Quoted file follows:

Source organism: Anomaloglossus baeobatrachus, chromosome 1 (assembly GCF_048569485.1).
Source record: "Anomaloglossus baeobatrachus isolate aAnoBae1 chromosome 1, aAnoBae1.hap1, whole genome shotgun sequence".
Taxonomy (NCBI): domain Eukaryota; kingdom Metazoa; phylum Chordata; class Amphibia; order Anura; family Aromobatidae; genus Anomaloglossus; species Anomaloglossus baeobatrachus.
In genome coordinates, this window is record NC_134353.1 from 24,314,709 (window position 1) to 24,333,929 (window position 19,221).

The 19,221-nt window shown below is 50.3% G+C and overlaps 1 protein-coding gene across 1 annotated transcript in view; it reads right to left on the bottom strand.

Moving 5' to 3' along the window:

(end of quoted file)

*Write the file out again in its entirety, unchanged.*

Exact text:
Source organism: Anomaloglossus baeobatrachus, chromosome 1 (assembly GCF_048569485.1).
Source record: "Anomaloglossus baeobatrachus isolate aAnoBae1 chromosome 1, aAnoBae1.hap1, whole genome shotgun sequence".
Taxonomy (NCBI): domain Eukaryota; kingdom Metazoa; phylum Chordata; class Amphibia; order Anura; family Aromobatidae; genus Anomaloglossus; species Anomaloglossus baeobatrachus.
In genome coordinates, this window is record NC_134353.1 from 24,314,709 (window position 1) to 24,333,929 (window position 19,221).

The 19,221-nt window shown below is 50.3% G+C and overlaps 1 protein-coding gene across 1 annotated transcript in view; it reads right to left on the bottom strand.

Moving 5' to 3' along the window: